St. Louis Jane Doe

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St. Louis Jane Doe
St. Louis Jane Doe.jpg
The shirt worn by St. Louis Jane Doe at the time of her murder, along with the cord that bound her.
Born1972–1975 (approximate)
StatusUnidentified for 36 years, 4 months and 15 days
Diedc. February 23, 1983 (aged 8–11)
Cause of deathHomicide by strangulation
Body discoveredFebruary 28, 1983
St. Louis, Missouri, United States
Resting placeCalvary Cemetery, St. Louis, Missouri, U.S.[1]
Known forUnidentified decedent
Height4 ft 10 in (1.47 m) (minimum)
5 ft 6 in (1.68 m) (maximum)
Weight70 lb (32 kg) (minimum)
80 lb (36 kg) (maximum)

The St. Louis Jane Doe is an unidentified girl who was found murdered in an abandoned house on February 28, 1983 in St. Louis, Missouri. She has also been nicknamed "Hope" and the "Little Jane Doe."[2] The victim was estimated to be between eight and eleven when she was murdered and is believed to have been killed by strangulation. She was raped and decapitated. The brutality of the crime has led to national attention.

The head of the Jane Doe has never been located, preventing dental examination and the possibility of a traditional facial reconstruction.[3]


On the afternoon of February 28, 1983, two looters entered an abandoned Victorian house at 5635 Clemens Avenue in St. Louis, Missouri; inside, they discovered the headless body of an African-American child in the home's basement.[4] The looters noticed the body after lighting a cigarette, which illuminated it; her body was naked except for a yellow sweater, and had been left lying on her stomach, with the hands bound behind her back with red and white nylon rope.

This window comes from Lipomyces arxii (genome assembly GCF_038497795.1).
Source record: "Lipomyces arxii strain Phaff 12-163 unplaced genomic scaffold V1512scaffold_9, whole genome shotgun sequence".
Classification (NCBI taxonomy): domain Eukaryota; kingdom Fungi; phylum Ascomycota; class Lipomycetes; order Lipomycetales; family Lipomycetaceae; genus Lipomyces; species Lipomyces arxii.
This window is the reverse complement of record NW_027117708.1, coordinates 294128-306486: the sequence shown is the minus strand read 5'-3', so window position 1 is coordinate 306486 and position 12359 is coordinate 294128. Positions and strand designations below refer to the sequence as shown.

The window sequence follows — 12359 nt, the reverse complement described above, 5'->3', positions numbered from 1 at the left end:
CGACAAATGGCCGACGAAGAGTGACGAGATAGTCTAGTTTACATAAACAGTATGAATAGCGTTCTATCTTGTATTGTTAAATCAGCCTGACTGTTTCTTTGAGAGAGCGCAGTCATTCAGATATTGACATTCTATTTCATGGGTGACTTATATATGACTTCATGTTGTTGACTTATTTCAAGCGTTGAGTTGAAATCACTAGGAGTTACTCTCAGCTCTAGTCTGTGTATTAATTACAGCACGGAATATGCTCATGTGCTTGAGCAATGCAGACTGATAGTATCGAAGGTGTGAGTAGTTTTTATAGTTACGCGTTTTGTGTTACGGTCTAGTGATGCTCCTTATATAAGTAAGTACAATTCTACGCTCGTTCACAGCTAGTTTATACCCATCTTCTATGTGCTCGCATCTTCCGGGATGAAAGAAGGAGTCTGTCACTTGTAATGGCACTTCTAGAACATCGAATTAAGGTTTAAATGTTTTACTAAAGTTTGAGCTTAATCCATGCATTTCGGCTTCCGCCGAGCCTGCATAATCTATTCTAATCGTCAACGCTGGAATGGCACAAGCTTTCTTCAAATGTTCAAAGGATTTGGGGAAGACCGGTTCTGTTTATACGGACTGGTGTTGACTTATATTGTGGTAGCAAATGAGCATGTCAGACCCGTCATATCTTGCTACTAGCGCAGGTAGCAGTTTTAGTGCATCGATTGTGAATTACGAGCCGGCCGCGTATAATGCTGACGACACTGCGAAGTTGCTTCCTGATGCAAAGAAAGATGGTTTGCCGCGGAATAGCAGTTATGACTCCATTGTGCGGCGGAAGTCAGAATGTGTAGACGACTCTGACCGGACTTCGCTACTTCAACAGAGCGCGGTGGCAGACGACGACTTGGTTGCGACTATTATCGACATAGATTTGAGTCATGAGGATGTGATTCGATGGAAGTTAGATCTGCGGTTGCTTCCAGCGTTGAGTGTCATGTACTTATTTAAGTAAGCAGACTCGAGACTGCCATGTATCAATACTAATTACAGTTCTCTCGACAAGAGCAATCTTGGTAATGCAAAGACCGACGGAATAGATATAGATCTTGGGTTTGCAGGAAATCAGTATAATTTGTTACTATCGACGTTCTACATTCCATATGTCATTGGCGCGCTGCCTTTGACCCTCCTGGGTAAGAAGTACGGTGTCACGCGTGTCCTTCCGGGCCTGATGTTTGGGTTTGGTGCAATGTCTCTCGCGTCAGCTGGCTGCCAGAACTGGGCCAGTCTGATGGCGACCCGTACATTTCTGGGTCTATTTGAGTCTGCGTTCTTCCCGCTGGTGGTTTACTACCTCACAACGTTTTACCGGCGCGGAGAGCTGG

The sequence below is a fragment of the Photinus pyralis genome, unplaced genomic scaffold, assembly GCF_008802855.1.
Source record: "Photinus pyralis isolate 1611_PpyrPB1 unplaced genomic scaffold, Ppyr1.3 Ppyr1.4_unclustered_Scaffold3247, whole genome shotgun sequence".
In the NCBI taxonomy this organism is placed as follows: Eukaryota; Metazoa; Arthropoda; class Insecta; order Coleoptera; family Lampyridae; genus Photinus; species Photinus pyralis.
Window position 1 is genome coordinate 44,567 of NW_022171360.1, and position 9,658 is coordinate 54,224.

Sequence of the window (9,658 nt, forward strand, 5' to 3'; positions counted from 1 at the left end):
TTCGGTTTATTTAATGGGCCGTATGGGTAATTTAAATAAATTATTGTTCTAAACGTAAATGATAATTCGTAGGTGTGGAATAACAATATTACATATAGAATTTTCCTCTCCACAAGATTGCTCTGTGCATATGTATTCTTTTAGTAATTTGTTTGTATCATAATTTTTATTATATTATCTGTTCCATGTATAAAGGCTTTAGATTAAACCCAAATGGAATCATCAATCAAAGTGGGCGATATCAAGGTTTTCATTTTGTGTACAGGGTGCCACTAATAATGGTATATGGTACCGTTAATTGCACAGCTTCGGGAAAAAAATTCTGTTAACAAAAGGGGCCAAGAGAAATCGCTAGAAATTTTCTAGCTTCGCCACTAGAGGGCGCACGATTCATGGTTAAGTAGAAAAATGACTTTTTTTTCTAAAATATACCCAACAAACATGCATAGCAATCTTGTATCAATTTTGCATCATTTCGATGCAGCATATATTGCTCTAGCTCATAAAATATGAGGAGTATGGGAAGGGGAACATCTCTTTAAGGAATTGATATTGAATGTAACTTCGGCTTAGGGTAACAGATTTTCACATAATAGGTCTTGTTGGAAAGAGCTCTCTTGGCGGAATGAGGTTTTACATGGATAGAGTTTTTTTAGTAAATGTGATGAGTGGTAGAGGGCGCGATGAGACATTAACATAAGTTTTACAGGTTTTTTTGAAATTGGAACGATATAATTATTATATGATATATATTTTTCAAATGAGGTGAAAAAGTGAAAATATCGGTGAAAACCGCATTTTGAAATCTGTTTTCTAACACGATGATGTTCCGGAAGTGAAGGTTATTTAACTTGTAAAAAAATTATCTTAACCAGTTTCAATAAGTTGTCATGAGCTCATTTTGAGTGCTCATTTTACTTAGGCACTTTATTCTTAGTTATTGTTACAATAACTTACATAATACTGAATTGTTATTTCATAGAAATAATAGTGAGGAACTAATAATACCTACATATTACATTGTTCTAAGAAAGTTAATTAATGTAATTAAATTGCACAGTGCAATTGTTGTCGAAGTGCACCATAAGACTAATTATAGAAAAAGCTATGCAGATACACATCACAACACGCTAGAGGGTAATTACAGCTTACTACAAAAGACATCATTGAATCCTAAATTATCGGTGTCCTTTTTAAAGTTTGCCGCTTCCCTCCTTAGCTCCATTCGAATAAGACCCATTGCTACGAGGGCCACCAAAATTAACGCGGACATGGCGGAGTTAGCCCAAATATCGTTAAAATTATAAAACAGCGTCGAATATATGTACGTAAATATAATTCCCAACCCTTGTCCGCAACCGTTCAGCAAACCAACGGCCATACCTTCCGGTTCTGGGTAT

The victim was initially believed to have been a prostitute until police moved her body and discovered she did not have developed breasts, indicating she had not gone through puberty. Further examination was conducted within the next week.[5]


Initial findings[edit]

It was concluded by law enforcement that the victim was not killed at the location where she was discovered, as no traces of blood were found by the body.[6] This led to law enforcement to believe blood had been drained from her body elsewhere; her stomach was also empty at the time of her death.[1] The Missouri Botanical Garden performed mold tests on her body which determined she had been killed within five days of her discovery.[1]

The child had been bound at the wrists with a red nylon cord. Her head had been severed cleanly by a large blade, possibly a carving knife. She was between eight and eleven years old and was prepubescent; she had also been raped.[7] She wore only a yellow, long sleeved V-Neck sweater and two coats of nail polish on her fingers – both of them shades of red.[8] Her head has never been found, but the fingerprints, footprints and DNA information have been collected. There were no distinct marks or deformities on her body, except for evidence of spina bifida occulta. She was approximately 4 feet 10 inches (1.47 m) – 5 feet 6 inches (1.68 m) tall when she was alive. Ten months after her discovery, with no new leads for investigators, she was buried at Washington Park Cemetery on December 2, 1983.[9][10]

The child's sweater had previously been sent by law enforcement to a psychic in Florida who wanted to touch it to receive a psychic impression; however, the sweater was never returned, and presumed to have been lost in the mail.[11]

Four missing girls have been ruled out as the victim, as well as the Northampton County Jane Doe from North Carolina, who was ruled out to be the remaining parts of the body.[12] She was also presumed to have been a victim of Vernon Brown, who had murdered young girls in a similar manner. Brown was executed in 2005 and never confessed to murdering the Jane Doe, despite efforts made by investigators.[11]

2013 exhumation[edit]